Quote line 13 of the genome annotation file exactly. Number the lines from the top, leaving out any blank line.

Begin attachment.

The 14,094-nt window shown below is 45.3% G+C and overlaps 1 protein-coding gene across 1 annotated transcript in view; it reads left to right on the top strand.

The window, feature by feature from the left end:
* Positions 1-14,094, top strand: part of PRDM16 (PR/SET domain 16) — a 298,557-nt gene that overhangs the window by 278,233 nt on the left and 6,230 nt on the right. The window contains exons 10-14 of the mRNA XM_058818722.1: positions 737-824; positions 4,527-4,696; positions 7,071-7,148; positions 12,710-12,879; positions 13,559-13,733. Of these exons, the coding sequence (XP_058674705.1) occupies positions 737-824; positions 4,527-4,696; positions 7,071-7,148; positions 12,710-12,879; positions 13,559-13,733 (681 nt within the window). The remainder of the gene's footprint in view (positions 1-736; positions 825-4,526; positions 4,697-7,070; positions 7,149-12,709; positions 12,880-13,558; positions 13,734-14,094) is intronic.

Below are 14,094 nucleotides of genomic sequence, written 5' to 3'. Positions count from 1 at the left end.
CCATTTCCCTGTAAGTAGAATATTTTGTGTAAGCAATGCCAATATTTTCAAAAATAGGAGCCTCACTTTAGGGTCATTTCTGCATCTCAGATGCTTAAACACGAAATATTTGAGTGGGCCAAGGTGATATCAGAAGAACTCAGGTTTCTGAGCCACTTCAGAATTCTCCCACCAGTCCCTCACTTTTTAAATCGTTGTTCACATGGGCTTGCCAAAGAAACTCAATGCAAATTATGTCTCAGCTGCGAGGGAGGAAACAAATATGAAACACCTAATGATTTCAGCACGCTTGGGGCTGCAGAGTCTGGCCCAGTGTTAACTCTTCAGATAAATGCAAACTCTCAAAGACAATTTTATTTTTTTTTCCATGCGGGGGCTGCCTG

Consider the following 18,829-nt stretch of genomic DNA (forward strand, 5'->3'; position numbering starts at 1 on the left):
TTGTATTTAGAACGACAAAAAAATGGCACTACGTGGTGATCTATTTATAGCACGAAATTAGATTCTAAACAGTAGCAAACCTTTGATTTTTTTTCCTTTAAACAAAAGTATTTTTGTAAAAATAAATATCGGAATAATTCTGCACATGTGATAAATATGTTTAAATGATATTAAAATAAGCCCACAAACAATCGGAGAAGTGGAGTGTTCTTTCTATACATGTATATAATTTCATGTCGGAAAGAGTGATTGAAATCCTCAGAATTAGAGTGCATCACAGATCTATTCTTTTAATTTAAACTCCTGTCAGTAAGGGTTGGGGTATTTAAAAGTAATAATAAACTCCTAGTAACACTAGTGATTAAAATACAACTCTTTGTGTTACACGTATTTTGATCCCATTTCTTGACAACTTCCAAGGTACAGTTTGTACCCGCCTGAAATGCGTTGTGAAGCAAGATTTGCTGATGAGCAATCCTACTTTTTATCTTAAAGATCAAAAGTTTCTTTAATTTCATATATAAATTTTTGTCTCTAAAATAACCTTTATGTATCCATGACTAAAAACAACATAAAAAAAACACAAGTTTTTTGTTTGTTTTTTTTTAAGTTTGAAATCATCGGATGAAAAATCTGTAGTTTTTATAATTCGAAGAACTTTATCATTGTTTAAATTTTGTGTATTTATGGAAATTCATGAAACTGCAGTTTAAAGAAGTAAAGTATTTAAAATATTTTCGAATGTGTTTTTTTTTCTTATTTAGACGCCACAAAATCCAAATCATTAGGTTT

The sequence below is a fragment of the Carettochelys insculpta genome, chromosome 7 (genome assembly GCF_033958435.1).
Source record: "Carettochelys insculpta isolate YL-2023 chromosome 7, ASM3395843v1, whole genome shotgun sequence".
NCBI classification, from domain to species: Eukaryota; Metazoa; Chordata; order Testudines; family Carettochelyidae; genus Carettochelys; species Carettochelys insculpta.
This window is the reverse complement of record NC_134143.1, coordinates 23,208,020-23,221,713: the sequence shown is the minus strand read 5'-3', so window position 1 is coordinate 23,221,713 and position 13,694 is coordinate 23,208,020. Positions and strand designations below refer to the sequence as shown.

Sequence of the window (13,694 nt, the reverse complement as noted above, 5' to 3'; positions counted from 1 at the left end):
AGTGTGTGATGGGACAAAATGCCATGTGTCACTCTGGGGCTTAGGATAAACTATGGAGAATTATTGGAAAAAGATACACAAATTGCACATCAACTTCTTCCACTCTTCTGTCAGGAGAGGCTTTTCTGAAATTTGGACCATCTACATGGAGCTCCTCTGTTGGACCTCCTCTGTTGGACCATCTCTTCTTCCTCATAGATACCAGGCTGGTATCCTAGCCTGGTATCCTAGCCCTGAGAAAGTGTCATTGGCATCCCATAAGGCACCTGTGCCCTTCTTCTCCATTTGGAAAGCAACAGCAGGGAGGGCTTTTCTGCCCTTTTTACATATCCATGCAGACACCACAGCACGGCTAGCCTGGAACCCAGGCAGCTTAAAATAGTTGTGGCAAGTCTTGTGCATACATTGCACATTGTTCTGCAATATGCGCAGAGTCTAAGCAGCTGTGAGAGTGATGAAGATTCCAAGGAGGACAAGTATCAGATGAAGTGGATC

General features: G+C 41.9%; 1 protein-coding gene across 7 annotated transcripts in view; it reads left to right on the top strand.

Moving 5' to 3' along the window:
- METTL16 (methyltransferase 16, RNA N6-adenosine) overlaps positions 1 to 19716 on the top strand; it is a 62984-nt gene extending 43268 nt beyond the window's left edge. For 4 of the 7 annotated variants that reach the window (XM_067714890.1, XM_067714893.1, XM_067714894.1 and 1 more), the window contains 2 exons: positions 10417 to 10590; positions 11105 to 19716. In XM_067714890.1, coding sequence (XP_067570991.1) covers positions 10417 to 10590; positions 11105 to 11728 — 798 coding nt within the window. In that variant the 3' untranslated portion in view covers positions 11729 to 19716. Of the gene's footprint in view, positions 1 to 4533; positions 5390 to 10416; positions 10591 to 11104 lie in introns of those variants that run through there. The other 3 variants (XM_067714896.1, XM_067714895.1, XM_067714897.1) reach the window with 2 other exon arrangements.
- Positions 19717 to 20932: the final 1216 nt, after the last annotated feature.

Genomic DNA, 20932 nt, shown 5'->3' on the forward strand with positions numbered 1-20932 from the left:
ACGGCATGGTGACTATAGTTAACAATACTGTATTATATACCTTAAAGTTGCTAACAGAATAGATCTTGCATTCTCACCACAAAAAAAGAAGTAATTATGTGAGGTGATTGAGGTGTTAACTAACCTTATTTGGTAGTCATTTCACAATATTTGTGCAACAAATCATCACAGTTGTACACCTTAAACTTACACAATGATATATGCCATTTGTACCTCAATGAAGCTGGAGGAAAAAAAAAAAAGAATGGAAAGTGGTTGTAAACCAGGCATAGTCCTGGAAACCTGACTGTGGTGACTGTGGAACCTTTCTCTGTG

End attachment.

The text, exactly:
AGTGTGTGATGGGACAAAATGCCATGTGTCACTCTGGGGCTTAGGATAAACTATGGAGAATTATTGGAAAAAGATACACAAATTGCACATCAACTTCTTCCACTCTTCTGTCAGGAGAGGCTTTTCTGAAATTTGGACCATCTACATGGAGCTCCTCTGTTGGACCTCCTCTGTTGGACCATCTCTTCTTCCTCATAGATACCAGGCTGGTATCCTAGCCTGGTATCCTAGCCCTGAGAAAGTGTCATTGGCATCCCATAAGGCACCTGTGCCCTTCTTCTCCATTTGGAAAGCAACAGCAGGGAGGGCTTTTCTGCCCTTTTTACATATCCATGCAGACACCACAGCACGGCTAGCCTGGAACCCAGGCAGCTTAAAATAGTTGTGGCAAGTCTTGTGCATACATTGCACATTGTTCTGCAATATGCGCAGAGTCTAAGCAGCTGTGAGAGTGATGAAGATTCCAAGGAGGACAAGTATCAGATGAAGTGGATC